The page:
Long-COVID One-Day Meal Plan: MIND-MeDi Diet

With the prevalence of long COVID fatigue continuously increasing and cases persistently emerging, the journey to recovery can be arduous and protracted.  However, the impact of proper nutrition should not be overlooked, as it can make a significant difference.  In order to combat this persistent fatigue and other symptoms associated with long COVID, such as brain fog, it is advisable incorporate a variety of nutrient-dense foods that prioritize nutrients with anti-inflammatory, antioxidant, and blood flow enhancing properties.1  A potent way to deliver these nutrients against long COVID is to adopt the Mediterranean (MeDi) or MIND diets.  If you’re unsure that what you’re experiencing is long COVID, read  this article  to learn about the causes of long COVID, or visit here to understand how long COVID affects your cognitive health. 

When aiming to alleviate symptoms related to long COVID, providing your body with the essential nutrients it requires becomes paramount in supporting the process.  Below is a sample one-day menu tailored to long COVID, to provide you with a starting point.   By selecting options from the choices provided below, you can replace certain snacks or meals with nutrient-rich alternatives that promote brain health, which is particularly beneficial for long COVID recovery. 

Sample Long-COVID MIND-MeDi One-Day Meal Plan 

Breakfast: Quinoa chia seed pudding topped with pomegranate seeds, apples, and almond butter. 

Chia seed and chopped nuts contain a healthy serving of omega-3 fatty acids, selenium, and magnesium.  Selenium, in particular, plays a crucial role in antioxidant processes, which can help mitigate tissue damage associated with COVID and potentially reduce the risk of long COVID symptoms.2  Apples are great prebiotic sources, which have been shown to increase immune defense.2,3  Pomegranate seeds are full of antioxidants.  Almond butter topping introduces a source of good omega-3 fatty acids, which have been associated with anti-inflammatory properties and have shown potential in supporting immune health and reducing inflammation in the body.4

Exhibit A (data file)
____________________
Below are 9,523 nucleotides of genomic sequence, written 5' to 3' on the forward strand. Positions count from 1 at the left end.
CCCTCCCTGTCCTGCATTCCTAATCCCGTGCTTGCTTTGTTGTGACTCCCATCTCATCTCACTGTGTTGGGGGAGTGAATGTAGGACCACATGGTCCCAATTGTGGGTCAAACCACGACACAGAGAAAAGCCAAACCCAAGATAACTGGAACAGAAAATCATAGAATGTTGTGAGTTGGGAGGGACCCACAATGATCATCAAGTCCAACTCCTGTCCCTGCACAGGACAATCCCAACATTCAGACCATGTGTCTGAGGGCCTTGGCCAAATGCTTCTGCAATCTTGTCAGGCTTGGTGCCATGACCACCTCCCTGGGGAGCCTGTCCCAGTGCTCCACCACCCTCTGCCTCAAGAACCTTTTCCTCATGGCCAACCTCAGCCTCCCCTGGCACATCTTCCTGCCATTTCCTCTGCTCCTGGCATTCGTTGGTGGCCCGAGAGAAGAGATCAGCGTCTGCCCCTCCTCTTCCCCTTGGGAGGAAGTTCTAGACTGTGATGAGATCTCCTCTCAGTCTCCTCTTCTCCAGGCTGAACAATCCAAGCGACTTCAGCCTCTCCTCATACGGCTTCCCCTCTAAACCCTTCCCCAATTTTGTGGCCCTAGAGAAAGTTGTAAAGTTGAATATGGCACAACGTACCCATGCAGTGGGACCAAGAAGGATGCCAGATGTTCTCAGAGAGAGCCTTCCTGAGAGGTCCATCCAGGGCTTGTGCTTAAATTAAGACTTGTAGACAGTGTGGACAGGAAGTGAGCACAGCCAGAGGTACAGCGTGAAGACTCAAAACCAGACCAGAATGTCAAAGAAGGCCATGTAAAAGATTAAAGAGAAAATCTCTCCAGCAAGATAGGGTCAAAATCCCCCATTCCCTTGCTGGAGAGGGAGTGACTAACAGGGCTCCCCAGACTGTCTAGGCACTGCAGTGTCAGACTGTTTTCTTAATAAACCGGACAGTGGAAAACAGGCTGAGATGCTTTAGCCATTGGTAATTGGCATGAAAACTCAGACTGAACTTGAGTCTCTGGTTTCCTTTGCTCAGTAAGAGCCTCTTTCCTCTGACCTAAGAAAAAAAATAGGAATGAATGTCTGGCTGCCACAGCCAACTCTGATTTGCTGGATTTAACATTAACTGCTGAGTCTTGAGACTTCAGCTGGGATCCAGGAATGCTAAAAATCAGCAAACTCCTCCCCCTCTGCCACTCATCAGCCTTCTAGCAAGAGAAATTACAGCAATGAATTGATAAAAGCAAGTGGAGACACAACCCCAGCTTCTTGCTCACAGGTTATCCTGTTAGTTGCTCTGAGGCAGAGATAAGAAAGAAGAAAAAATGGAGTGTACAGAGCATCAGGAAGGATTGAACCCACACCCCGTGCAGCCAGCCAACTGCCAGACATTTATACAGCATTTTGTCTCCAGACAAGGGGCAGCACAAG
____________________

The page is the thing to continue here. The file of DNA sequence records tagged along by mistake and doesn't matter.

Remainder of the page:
Snack: Baked pita chips with hummus 

Lunch: Mediterranean salad jar with an olive oil dressing.

This nutrient-rich salad brimming with plant-based flavonoids like quercetin, kaempferol, luteolin, and epigallocatechin.  These bioactive compounds, found in colorful vegetables, offer antioxidant, anti-inflammatory, and potential antiviral benefits against coronaviruses.5 

Snack: Sliced cucumber, tomatoes, and olives accompanied with kombucha. 

These sliced vegetables also provide quercetin kaempferol, luteolin, and epigallocatechin.  The kombucha is a probiotic, which releases probiotic metabolites that can enhance gut immune defense.2,3

Dinner: Blackened halibut tacos with quinoa tortillas and avocado crema.  

The presence of Vitamin D3 in the fish possesses antithrombotic properties.  Considering the prevalence of vitamin D deficiency, extensive research is being conducted to explore its potential as a prophylactic and treatment for both acute and long COVID.5 

Even with our best efforts, most of us do not get the daily nutrients we need for long-term brain health.  If you want to adopt a healthy diet like MeDi and MIND and increase your intake of anti-inflammatory, antioxidant, and blood flow-promoting nutrients, try RELEVATE to support that effort.

RELEVATE is a nutritional supplement designed to help people achieve the MeDi and MIND diets. It closes the most common nutritional gaps between those diets and what most people eat.  Learn more about RELEVATE here. 

 And take action for your brain health today. 


  1. Couzin-Frankel, J. Clues to Long COVID. Science (1979) 376, 1261–1265 (2022)
  2. Tosato, M. et al. Nutraceuticals and Dietary Supplements for Older Adults with Long COVID-19. Clinics in Geriatric Medicine vol. 38 565–591 Preprint at https://doi.org/10.1016/j.cger.2022.04.004 (2022).
  3. Crook, H., Raza, S., Nowell, J., Young, M. & Edison, P. Long covid - Mechanisms, risk factors, and management. The BMJ vol. 374 Preprint at https://doi.org/10.1136/bmj.n1648 (2021).
  4. Tsoupras, A., Lordan, R. & Zabetakis, I. Thrombosis and COVID-19: The Potential Role of Nutrition. Front Nutr 7, (2020).
  5. Koc, H. C., Xiao, J., Liu, W., Li, Y. & Chen, G. Long COVID and its Management. International Journal of Biological Sciences vol. 18 4768–4780 Preprint at https://doi.org/10.7150/ijbs.75056 (2022).
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